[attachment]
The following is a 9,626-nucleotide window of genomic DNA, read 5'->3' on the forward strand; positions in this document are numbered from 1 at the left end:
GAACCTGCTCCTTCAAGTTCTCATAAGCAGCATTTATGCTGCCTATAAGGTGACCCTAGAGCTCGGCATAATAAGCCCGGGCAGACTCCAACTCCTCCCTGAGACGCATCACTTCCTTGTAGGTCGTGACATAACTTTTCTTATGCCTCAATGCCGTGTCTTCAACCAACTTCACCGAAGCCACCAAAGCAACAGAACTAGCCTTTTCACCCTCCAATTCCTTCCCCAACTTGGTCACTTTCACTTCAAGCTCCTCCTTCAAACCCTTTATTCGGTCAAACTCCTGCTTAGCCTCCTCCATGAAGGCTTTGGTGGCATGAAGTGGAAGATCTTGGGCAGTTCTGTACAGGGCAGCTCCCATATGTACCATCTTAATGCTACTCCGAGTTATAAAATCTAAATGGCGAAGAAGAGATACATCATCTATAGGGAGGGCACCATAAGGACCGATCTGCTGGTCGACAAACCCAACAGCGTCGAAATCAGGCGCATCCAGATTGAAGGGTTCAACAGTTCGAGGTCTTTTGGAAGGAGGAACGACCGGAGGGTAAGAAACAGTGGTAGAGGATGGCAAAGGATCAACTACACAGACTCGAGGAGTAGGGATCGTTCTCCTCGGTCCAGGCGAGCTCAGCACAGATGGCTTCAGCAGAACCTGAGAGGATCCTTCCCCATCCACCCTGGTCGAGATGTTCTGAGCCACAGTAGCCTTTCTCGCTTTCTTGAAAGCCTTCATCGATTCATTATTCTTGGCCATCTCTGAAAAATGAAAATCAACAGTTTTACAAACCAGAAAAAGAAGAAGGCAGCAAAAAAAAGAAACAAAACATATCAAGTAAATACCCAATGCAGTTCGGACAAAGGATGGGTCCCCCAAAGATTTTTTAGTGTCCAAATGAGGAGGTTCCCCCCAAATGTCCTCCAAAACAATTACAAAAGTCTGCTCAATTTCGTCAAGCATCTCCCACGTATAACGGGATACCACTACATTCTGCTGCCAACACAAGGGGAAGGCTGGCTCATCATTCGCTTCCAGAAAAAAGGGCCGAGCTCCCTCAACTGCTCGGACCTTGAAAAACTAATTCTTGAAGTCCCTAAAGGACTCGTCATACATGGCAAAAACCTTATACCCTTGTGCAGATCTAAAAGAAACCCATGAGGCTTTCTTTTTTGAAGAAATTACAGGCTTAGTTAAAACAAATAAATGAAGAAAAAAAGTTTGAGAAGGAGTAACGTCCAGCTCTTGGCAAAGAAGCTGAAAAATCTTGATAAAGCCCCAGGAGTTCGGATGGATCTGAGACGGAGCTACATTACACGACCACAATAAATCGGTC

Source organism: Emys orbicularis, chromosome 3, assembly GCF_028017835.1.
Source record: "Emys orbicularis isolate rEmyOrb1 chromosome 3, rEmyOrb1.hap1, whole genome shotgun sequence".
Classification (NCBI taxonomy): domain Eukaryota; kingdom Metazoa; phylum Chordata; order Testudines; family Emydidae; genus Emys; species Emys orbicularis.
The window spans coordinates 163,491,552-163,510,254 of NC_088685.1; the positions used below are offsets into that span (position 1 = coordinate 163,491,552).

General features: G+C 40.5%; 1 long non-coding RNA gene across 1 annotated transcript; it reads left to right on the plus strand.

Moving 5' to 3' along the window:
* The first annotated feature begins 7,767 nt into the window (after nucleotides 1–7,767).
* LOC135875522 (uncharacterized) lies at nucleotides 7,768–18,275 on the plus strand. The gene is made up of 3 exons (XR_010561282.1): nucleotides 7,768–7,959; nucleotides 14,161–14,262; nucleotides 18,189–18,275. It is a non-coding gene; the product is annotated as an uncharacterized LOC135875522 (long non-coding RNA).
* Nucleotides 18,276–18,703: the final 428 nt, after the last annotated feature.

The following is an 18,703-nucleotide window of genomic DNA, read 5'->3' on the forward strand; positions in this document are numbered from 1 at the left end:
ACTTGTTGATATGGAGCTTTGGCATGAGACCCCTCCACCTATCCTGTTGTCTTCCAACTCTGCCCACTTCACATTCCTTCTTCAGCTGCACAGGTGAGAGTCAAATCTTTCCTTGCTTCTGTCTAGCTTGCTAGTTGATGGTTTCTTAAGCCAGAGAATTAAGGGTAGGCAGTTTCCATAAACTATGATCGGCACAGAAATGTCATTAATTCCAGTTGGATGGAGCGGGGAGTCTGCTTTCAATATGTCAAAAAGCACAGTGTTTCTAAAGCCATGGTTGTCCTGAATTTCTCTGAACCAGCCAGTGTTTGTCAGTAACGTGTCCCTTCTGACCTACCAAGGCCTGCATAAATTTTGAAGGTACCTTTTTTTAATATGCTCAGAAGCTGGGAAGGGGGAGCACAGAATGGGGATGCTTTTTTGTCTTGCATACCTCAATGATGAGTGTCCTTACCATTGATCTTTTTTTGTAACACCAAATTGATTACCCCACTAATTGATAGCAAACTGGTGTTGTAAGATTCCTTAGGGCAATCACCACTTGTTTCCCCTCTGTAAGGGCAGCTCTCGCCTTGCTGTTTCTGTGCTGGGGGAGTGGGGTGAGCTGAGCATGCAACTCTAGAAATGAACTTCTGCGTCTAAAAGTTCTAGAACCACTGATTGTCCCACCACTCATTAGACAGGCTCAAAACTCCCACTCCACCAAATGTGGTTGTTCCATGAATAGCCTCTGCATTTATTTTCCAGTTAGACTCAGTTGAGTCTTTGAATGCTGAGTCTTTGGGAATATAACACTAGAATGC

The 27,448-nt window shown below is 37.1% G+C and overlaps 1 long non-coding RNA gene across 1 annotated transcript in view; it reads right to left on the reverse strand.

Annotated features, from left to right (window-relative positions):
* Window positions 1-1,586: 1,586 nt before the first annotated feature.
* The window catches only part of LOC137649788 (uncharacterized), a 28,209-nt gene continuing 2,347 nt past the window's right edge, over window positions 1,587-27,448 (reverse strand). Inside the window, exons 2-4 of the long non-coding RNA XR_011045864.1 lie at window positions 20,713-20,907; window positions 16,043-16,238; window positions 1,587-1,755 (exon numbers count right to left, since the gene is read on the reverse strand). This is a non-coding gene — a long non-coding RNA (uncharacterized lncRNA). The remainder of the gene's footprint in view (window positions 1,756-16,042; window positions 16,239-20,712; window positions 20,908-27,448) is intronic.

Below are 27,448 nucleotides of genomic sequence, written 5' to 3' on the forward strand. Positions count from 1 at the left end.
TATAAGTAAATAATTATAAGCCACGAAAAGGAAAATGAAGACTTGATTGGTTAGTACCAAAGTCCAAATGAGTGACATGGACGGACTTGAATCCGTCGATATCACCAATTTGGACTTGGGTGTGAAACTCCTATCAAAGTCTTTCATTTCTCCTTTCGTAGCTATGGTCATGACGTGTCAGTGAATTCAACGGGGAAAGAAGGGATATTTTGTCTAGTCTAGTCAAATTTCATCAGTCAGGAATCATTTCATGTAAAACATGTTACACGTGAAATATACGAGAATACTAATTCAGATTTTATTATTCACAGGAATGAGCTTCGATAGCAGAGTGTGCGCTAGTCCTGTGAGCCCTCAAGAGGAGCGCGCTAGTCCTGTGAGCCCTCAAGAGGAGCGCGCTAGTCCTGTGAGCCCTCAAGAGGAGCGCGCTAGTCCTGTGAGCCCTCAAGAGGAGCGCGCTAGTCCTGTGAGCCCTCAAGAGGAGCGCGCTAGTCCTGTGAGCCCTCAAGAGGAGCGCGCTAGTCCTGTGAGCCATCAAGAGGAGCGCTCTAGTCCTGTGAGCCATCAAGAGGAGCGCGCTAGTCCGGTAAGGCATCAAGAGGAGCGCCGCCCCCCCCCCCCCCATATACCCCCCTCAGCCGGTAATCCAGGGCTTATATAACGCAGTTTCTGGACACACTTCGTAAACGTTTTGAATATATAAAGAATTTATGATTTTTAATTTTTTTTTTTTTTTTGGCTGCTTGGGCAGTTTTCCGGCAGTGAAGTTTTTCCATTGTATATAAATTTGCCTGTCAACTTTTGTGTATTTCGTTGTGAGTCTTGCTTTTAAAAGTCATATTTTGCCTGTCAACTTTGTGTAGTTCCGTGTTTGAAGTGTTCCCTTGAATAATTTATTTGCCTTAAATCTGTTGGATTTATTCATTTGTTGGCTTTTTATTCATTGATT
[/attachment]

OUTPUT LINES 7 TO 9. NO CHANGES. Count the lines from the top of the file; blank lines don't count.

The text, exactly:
General features: G+C 40.5%; 1 long non-coding RNA gene across 1 annotated transcript; it reads left to right on the plus strand.

Moving 5' to 3' along the window:
* The first annotated feature begins 7,767 nt into the window (after nucleotides 1–7,767).